Government Forms Commission to Evict Families Near Airport

Deputy Prime Minister Sok An yesterday approved the creation of a joint commission which will undertake the role of evicting hundreds of families living near Phnom Penh International Airport before the Asean and East Asia summits commence next month.

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Thmar Kaul village near Phnom Penh International Airport is one of three villages where families are facing eviction because of security preparations for world leaders attending the Asean and East Asia summits in November. (Siv Channa)

“We will start soon after setting up the joint commission because we cannot delay, as we need to strengthen security for the world delegates coming to attend the summits next month,” said Choam Chao commune chief Sot Sath.

Mr. Sath said that no exact date had been set for the eviction and declined to elaborate on what else was discussed with Mr. An during the meeting at the Council of Ministers.

Representatives of the 387 families from Choam Chao’s Prey Chisak, Thmar Kaul and Kauk Chambak villages were in tears yesterday after learning about the imminent eviction.

“Authorities must pay compensation because we need money to buy land. I will leave immediately if they give me $20,000,” said Tes Thoeu, 70, a representative for families living in Prey Chisak village.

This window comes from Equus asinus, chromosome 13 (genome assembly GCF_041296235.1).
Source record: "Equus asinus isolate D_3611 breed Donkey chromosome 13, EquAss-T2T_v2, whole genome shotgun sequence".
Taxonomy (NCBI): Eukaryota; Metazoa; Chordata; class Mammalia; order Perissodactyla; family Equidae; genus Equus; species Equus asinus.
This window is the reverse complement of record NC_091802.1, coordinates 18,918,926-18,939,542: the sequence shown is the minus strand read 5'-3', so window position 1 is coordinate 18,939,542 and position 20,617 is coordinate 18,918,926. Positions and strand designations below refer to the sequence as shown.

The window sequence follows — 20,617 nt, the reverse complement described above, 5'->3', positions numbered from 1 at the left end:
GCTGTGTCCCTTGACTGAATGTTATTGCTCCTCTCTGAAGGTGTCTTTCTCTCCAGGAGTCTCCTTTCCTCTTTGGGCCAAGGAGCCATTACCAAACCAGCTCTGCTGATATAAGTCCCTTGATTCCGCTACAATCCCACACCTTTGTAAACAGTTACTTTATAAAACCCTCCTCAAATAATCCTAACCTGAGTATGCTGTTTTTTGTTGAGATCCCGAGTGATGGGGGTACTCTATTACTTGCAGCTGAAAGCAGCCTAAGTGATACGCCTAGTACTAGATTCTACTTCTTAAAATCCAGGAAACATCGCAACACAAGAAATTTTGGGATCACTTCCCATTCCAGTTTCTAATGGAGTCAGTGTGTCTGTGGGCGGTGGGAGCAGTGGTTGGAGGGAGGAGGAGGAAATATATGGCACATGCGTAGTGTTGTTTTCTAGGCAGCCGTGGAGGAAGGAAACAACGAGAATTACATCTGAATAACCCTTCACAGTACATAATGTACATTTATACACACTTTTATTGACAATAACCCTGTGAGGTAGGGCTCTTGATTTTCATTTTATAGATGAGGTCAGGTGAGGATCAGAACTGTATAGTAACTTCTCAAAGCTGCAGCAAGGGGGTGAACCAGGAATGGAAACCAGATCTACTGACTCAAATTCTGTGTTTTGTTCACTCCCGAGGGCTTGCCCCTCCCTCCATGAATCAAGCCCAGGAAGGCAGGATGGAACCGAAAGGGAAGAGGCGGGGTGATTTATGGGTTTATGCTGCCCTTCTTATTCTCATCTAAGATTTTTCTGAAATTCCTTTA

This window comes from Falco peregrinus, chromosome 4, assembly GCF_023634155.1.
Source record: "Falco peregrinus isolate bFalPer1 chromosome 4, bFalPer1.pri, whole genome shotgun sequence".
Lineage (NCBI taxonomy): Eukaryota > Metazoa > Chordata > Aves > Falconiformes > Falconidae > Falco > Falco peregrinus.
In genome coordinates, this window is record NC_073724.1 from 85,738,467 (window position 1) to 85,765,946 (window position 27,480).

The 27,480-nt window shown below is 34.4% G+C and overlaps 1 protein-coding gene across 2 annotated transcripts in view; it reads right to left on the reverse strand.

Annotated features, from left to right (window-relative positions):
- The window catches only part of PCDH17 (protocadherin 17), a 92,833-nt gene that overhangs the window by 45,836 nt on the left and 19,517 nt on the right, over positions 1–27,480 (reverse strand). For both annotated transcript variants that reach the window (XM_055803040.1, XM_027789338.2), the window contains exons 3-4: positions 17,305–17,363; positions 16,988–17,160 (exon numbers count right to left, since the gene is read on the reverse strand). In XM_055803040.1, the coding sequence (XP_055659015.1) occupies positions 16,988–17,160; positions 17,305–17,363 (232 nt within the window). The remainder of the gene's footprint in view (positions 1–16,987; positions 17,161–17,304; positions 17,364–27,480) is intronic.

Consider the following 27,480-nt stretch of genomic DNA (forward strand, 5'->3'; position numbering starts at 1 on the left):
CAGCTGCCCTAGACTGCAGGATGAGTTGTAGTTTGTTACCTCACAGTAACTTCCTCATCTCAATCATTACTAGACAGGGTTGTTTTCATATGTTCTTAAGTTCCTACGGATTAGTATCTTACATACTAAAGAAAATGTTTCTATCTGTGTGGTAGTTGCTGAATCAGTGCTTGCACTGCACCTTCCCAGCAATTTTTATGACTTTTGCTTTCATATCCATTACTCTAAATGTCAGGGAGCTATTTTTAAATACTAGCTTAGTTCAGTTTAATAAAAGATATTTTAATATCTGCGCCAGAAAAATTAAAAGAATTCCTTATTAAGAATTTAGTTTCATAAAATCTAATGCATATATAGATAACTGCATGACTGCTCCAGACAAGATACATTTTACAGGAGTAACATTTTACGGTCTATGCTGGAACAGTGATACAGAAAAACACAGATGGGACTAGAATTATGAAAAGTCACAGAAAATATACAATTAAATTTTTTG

“All of us will protest to demand appropriate compensation because we live on this land legally, and the local authority had recognized the buying and selling documents of [our] land,” said Chray Nim, 34, another representative of the families, adding that a protest has been planned for outside the National Assembly on Monday.

Nicolas Agostini, technical assistant for the human rights monitoring section of the rights group Adhoc, said yesterday’s meeting showed the eviction has not followed due process.

“Every eviction has to be honest,” he said. “If the authorities do not follow due process, then it is a forced eviction. In this case, it is very clear that the people acted and built the houses in good faith and the authorities gave them the approval to build the houses.”

All 387 families living on 6.3 hectares of land east and south of the airport, have claimed to own the land legally, while government officials say the families are living on the land illegally.

Authorities have told the families to leave their homes to pave the way for a security road, a longer runway and so-called “buffer zones” for delegates’ planes when they visit for the summits, which are scheduled to run from November 18 to 20.

Among the delegates are U.S. President Barack Obama, China’s Wen Jiabao, Russia’s Vladimir Putin and India’s Manmohan Singh.

When asked yesterday if the U.S. government condones their eviction, Sean McIntosh, spokesman for the U.S. Embassy in Phnom Penh, deferred questions to the Cambodian government. “I defer to the Cambodian government on its security preparations,” he wrote in an email.

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